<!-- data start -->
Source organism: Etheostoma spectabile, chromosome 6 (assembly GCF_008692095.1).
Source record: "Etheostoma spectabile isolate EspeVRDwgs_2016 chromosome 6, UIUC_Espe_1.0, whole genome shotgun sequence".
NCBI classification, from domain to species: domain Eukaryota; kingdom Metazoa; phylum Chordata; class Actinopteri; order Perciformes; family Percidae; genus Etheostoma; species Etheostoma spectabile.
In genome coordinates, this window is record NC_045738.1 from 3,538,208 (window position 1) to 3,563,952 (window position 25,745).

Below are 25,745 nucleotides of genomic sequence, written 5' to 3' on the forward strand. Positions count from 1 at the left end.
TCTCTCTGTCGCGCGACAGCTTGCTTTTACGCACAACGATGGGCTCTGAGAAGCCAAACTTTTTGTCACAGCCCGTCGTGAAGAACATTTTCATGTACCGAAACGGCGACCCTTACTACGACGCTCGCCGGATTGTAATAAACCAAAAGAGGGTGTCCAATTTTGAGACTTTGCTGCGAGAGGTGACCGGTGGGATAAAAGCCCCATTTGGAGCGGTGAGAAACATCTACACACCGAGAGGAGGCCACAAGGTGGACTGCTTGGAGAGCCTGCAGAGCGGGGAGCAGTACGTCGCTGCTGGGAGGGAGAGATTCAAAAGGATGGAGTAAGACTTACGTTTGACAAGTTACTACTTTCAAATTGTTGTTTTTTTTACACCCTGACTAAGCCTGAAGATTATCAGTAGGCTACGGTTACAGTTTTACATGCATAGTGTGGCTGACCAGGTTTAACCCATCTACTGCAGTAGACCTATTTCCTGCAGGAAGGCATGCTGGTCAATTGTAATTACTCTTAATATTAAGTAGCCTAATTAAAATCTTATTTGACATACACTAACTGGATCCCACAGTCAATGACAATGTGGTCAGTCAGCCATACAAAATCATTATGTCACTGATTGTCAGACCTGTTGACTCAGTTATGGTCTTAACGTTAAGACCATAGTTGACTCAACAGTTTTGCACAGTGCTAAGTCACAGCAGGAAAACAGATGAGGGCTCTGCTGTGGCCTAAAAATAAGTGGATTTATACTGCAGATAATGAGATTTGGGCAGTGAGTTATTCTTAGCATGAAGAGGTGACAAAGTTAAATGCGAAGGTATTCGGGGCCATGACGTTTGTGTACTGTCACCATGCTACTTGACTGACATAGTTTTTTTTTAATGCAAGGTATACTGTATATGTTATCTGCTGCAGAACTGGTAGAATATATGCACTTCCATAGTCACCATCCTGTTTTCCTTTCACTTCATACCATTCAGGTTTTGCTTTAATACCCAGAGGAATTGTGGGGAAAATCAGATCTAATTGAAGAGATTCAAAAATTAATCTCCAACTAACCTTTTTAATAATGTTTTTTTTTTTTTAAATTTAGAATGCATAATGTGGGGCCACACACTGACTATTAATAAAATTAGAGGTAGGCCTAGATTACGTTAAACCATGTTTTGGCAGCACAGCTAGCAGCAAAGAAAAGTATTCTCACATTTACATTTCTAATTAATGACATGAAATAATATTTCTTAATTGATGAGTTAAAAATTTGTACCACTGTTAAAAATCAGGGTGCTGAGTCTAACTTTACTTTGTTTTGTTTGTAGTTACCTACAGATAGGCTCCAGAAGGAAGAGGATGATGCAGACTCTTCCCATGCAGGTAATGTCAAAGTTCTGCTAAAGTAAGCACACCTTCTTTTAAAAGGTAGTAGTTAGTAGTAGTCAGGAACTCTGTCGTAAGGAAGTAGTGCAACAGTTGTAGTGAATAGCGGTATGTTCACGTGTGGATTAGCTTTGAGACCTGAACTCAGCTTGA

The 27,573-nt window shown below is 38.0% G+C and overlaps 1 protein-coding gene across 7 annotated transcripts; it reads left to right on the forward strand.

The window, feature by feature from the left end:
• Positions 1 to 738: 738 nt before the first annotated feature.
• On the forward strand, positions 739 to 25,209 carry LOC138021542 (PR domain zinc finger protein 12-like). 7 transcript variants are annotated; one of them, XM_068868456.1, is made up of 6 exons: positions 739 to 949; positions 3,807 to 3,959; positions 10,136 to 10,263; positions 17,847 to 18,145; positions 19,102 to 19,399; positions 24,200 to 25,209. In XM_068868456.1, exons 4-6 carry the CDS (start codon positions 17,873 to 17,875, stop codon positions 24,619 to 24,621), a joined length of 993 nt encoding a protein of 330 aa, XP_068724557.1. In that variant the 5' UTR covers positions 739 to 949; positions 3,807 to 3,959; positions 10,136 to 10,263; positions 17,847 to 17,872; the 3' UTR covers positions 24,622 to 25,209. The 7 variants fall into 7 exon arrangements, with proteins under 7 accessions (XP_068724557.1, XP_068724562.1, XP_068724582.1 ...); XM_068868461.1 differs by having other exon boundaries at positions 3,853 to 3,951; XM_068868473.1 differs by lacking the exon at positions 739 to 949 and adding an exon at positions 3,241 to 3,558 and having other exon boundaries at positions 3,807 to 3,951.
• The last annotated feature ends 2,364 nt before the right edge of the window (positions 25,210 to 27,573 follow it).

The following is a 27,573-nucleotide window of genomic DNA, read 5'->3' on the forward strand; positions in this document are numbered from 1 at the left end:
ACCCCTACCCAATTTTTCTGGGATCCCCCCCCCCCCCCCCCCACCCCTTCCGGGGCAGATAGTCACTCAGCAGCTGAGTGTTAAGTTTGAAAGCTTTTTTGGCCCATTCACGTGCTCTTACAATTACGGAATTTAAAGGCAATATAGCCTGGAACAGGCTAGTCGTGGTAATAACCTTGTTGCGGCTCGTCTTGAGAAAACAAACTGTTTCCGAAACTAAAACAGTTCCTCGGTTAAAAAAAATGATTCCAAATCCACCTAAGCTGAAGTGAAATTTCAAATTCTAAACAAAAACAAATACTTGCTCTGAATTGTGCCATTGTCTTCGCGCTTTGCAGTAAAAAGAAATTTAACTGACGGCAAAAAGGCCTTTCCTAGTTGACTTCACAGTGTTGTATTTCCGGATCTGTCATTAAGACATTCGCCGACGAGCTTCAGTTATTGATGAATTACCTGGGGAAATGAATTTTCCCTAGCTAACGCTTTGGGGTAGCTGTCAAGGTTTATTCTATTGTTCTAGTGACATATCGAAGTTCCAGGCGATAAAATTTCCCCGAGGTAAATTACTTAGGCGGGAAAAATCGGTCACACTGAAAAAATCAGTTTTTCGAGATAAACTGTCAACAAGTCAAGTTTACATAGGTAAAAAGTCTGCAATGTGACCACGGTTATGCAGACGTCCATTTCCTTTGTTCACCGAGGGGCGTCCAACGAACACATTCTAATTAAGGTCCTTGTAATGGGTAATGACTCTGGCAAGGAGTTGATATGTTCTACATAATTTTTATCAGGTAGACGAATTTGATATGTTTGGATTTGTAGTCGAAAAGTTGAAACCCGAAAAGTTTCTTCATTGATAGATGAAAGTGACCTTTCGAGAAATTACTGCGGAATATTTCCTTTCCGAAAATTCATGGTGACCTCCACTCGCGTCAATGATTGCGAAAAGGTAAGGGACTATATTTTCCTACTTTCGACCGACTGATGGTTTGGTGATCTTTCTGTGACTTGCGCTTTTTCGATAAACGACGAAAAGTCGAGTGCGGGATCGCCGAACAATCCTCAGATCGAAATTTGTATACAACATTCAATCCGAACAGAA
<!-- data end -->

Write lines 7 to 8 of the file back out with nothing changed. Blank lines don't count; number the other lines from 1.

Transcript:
The 27,573-nt window shown below is 38.0% G+C and overlaps 1 protein-coding gene across 7 annotated transcripts; it reads left to right on the forward strand.

The window, feature by feature from the left end: